Wednesday, June 4, 2014

Romans 9-10: Many Called, Few Chosen

Rom 9:30-10:17  What shall we say, then? That Gentiles who did not pursue righteousness have attained it, that is, a righteousness that is by faith;  but that Israel who pursued a law that would lead to righteousness  did not succeed in reaching that law.  Why? Because they did not pursue it by faith, but as if it were based on works. They have stumbled over the stumbling stone,  as it is written, "Behold, I am laying in Zion a stone of stumbling, and a rock of offense; and whoever believes in him will not be put to shame."  Brothers, my heart's desire and prayer to God for them is that they may be saved. I bear them witness that they have a zeal for God, but not according to knowledge. For, being ignorant of the righteousness that comes from God, and seeking to establish their own, they did not submit to God's righteousness. For Christ is the end of the law for righteousness to everyone who believes.  

For Moses writes about the righteousness that is based on the law, that the person who does the commandments shall live by them. But the righteousness based on faith says, "Do not say in your heart, 'Who will ascend into heaven?'" (that is, to bring Christ down) or "'Who will descend into the abyss?'" (that is, to bring Christ up from the dead). But what does it say? "The word is near you, in your mouth and in your heart" (that is, the word of faith that we proclaim);  because, if you confess with your mouth that Jesus is Lord and believe in your heart that God raised him from the dead, you will be saved. For with the heart one believes and is justified, and with the mouth one confesses and is saved. For the Scripture says, "Everyone who believes in him will not be put to shame."  For there is no distinction between Jew and Greek; the same Lord is Lord of all, bestowing his riches on all who call on him. For "everyone who calls on the name of the Lord will be saved."  But how are they to call on him in whom they have not believed? And how are they to believe in him of whom they have never heard? And how are they to hear without someone preaching?  And how are they to preach unless they are sent? As it is written, "How beautiful are the feet of those who preach the good news!" But they have not all obeyed the gospel. For Isaiah says, "Lord, who has believed what he has heard from us?"  So faith comes from hearing, and hearing through the word of Christ.

In Romans 9, Paul introduces the idea of divine sovereignty in election. Not all who are offspring of Abraham are necessary "children of promise": "For not all who are descended from Israel belong to Israel, and not all are children of Abraham because they are his offspring, but 'Through Isaac shall your offspring be named.' This means that it is not the children of the flesh who are the children of God, but the children of the promise are counted as offspring" (9:6-8). Then Paul went on to explain that between Isaac's twins Esau and Jacob, Esau was rejected in favour of Jacob, even though he was a descendant of Abraham: "Jacob I loved, and Esau I hated" (9:13). And this choice was made even before they were born: "though they were not yet born and had done nothing either good or bad—in order that God's purpose of election might continue, not because of works but because of his call" (9:11). This sovereign choice of whom shall be included as God's people is called election of grace.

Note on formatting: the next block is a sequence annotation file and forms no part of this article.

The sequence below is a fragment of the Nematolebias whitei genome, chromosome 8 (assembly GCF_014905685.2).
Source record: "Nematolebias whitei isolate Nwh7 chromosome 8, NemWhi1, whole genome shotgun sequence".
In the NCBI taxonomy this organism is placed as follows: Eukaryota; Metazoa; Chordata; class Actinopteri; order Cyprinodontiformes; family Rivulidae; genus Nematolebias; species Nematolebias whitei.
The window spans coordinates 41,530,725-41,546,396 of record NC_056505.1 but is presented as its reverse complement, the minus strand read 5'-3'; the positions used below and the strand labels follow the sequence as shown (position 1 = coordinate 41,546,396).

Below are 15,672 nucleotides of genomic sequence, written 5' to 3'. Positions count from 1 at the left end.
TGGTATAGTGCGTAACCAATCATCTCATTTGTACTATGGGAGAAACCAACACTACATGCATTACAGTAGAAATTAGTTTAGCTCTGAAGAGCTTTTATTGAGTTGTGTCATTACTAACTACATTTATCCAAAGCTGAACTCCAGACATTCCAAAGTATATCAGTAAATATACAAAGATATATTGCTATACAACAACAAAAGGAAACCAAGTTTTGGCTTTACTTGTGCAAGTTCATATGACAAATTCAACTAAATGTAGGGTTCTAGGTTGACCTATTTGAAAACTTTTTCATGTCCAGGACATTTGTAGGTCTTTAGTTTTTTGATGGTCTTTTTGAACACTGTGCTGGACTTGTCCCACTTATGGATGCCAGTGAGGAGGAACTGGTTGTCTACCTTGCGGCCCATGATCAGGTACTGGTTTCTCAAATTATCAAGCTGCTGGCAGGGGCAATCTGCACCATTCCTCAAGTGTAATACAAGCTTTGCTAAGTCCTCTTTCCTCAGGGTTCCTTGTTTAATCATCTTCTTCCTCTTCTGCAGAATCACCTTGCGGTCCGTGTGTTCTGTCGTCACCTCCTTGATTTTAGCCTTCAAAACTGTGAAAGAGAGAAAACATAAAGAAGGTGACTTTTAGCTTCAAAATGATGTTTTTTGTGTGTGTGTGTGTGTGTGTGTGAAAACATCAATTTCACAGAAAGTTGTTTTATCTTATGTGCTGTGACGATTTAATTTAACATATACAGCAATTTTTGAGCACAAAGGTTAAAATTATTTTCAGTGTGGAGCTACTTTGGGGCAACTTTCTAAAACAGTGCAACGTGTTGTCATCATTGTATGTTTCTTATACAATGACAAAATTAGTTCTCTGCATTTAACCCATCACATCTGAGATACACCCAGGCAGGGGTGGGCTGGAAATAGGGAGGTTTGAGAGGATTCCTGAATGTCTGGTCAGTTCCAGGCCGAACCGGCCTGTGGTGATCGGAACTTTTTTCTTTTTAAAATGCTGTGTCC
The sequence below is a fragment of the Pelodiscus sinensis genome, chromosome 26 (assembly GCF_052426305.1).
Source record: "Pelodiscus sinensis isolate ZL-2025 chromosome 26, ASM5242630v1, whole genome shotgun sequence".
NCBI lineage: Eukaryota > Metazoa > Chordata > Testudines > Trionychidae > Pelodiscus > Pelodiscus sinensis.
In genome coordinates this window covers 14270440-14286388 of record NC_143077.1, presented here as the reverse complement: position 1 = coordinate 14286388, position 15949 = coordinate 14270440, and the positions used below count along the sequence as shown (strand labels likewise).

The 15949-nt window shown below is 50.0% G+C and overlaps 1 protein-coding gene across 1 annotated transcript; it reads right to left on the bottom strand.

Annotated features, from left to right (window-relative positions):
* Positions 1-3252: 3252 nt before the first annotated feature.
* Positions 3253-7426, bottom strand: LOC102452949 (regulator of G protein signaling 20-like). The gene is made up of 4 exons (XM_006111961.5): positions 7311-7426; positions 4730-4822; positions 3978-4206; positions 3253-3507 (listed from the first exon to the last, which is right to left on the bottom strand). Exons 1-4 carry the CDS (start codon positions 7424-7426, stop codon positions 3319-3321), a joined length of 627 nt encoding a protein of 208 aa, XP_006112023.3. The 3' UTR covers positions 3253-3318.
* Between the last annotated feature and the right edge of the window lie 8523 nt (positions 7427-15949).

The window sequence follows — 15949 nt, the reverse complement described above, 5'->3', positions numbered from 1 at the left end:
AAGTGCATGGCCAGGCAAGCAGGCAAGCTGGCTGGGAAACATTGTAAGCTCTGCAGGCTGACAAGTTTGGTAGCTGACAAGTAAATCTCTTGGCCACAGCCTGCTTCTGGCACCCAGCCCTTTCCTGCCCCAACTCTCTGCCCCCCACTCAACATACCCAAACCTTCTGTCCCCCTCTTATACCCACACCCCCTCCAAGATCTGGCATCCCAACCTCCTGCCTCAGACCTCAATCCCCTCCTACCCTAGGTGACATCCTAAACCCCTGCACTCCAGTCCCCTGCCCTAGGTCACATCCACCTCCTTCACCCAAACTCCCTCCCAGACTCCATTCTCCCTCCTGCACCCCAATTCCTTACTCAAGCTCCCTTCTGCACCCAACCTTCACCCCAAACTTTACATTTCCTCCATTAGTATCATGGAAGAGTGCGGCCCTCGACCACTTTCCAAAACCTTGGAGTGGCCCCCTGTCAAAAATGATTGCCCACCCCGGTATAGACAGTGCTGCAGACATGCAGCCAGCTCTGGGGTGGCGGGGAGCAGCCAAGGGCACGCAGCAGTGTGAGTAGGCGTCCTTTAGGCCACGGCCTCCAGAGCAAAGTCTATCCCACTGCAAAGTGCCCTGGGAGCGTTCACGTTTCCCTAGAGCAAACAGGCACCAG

If we are chosen on the basis of divine sovereignty, does it mean we didn't have a choice? That we are somehow like puppets on the stage and words and actions are determined by the strings pulled by the Divine Puppeteer? Paul gives the illustration of Pharaoh whom God raised to display his power: "For the Scripture says to Pharaoh, "For this very purpose I have raised you up, that I might show my power in you, and that my name might be proclaimed in all the earth" (9:17). Did not Pharaoh bear a personal responsibility for resisting God's will ten times? Romans 9:18 says, "So then he has mercy on whomever he wills, and he hardens whomever he wills."

Having affirmed God's over-ruling sovereignty in His choice of the elect, yet in Romans 10, Paul explains that the only way Israel can be saved is through faith, not through the Law of Moses: "What shall we say, then? That Gentiles who did not pursue righteousness have attained it, that is, a righteousness that is by faith; but that Israel who pursued a law that would lead to righteousness  did not succeed in reaching that law. Why? Because they did not pursue it by faith, but as if it were based on works" (9:30-32). So, now Paul seems to be saying that while we may be God's elect as a result of divine sovereignty, we still have to respond in faith in order to be saved. Clearly, Israel, who were descendants of the twelve sons of Jacob, was set aside to be God's people for they were recipients of the covenant ratified at Sinai: